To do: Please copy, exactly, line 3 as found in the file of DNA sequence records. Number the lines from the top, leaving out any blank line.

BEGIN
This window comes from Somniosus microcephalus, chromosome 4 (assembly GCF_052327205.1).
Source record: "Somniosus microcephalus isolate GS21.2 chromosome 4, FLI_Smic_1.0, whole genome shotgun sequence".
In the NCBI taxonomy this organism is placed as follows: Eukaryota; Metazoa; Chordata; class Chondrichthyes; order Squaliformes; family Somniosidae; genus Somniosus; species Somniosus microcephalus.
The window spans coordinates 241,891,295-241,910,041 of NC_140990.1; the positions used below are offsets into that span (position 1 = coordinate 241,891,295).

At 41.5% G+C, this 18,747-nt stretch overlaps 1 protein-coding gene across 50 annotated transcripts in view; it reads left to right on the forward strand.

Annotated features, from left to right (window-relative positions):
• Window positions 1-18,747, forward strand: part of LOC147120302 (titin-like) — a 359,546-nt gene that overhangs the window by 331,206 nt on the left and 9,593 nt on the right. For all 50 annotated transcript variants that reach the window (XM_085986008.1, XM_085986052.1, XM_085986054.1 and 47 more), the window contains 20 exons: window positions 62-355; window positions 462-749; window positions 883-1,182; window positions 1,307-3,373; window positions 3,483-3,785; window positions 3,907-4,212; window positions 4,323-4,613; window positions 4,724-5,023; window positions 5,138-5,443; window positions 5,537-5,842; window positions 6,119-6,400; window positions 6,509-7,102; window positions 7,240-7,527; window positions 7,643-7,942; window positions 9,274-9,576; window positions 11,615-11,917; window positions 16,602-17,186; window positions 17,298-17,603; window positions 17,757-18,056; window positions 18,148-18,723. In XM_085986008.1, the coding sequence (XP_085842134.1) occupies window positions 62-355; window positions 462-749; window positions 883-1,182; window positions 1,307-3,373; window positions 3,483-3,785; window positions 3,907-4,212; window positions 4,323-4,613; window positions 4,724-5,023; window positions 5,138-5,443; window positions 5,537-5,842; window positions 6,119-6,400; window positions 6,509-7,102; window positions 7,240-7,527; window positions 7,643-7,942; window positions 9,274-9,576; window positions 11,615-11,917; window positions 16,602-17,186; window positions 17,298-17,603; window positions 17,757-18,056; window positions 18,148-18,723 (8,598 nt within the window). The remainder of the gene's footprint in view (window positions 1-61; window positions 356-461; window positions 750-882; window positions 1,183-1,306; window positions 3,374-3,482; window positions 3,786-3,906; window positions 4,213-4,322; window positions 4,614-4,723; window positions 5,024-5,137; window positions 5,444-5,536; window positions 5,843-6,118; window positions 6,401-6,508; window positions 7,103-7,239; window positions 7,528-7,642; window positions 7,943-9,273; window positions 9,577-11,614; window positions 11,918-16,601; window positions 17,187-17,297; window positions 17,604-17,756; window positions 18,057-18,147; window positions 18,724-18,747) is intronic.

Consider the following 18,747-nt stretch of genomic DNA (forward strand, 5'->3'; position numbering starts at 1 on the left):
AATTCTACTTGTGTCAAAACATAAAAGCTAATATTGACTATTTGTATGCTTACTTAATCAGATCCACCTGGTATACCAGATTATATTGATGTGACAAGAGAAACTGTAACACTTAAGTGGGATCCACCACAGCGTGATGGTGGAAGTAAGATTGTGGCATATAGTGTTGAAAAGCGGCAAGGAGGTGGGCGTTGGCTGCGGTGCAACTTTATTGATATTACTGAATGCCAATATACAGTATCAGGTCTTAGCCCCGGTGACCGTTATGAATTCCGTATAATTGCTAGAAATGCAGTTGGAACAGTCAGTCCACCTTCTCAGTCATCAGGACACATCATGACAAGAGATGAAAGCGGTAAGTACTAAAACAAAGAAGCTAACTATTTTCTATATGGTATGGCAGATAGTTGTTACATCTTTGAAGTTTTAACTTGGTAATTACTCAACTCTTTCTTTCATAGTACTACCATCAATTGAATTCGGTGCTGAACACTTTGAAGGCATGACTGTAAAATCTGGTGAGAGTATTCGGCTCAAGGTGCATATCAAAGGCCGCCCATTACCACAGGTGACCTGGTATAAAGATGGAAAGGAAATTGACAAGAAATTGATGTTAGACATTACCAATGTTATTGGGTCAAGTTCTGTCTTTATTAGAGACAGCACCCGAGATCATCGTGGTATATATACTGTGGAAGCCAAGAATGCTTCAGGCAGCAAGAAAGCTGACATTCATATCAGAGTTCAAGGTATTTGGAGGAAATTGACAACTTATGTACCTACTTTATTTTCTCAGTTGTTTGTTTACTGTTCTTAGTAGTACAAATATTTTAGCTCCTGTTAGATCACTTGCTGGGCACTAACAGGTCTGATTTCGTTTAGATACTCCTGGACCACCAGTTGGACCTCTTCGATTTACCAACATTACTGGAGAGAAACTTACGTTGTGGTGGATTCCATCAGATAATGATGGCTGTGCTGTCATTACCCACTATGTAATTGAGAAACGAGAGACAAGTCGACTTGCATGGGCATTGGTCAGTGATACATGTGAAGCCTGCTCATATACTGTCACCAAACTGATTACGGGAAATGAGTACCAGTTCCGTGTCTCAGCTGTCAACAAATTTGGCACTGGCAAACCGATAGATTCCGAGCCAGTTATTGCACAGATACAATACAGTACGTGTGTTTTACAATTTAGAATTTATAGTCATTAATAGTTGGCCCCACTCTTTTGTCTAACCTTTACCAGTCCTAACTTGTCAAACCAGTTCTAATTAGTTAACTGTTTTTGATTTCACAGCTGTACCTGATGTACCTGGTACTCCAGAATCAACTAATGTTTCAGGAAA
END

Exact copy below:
In the NCBI taxonomy this organism is placed as follows: Eukaryota; Metazoa; Chordata; class Chondrichthyes; order Squaliformes; family Somniosidae; genus Somniosus; species Somniosus microcephalus.